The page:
We are constantly finding new exoplanets out there, and many of them seem to orbit their host stars in what’s known as the habitable zone, which is where, relative to the star’s actual size, a planet orbits the star not too far and not too close to sustain temperatures that can actually support liquid water.
On the other hand, many super-hot (up to 2,000º Fahrenheit) Jupiter-like gaseous exoplanets have traces of water vapor in their atmospheres, but astronomers estimate that only around 50% of those Jupiter-like gaseous exoplanets actually show signs of vapor water in their atmosphere. The ones that don’t are typically cloudy.
Image Credit: NASA/JPL-Caltech
In a new study published in the June 1st issue of the Astrophysical Journal, scientists reveal their latest theory suggesting that these cloudy gaseous Jupiter-like exoplanets probably also have the same traces of water vapor somewhere in their atmosphere, but note that the clouds may be keeping our detection instruments from being able to detect it.
"The motivation of our study was to see what these planets would be like if they were grouped together, and to see whether they share any atmospheric properties," said study leader Aishwarya Iyer, a JPL intern and scholar at California State University, Northridge.
"Clouds or haze seem to be on almost every planet we studied. You have to be careful to take clouds or haze into account, or else you could underestimate the amount of water in an exoplanet's atmosphere by a factor of two."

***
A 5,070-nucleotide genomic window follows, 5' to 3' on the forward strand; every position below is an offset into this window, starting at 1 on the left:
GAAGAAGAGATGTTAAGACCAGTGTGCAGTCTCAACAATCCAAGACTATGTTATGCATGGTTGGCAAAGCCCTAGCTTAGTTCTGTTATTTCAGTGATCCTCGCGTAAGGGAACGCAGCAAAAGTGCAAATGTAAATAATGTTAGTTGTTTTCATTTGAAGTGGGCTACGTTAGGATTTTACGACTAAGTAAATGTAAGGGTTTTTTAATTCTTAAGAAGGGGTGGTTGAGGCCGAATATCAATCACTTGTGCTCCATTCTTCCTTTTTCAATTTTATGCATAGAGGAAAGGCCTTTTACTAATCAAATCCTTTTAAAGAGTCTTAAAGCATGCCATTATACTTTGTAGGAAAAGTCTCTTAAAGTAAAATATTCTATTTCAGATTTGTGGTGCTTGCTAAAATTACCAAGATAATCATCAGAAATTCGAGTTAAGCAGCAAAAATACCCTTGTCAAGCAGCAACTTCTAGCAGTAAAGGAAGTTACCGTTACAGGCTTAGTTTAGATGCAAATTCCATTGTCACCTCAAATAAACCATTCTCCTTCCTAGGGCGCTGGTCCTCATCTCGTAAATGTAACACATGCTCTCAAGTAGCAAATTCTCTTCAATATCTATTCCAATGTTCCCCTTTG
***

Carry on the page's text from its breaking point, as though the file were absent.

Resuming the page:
Unlike here on Earth, where the clouds are actually composed of water vapors, the clouds on those exoplanets are not. Instead, they may be covering the traces of water vapor that our equipment has yet to detect.
The study’s scientists decided to look further by probing a grand total of 19 Jupiter-like exoplanets. 10 of them had traces of water vapor, and 9 of them did not. Using some light spectrum trickery, they were able to produce computer models of each of these exoplanets where the atmospheres were free of clouds.
The data showed that for almost every exoplanet that had these clouds hazing up the atmosphere, at least half of the atmosphere was being blocked, and this means there is a huge potential for error in our current water vapor observation techniques.
"In some of these planets, you can see water peeking its head up above the clouds or haze, and there could still be more water below," Iyer said.
NASA explains in a statement that these findings could have an effect on the outcomes of many scientific studies of exoplanets to come, because as far as our current exoplanet data is concerned, this study has just made a lot of it null and void and we'll need ot be careful to consider the conditions underneath these hazy, cloudy atmospheres before we make any further assumptions about them.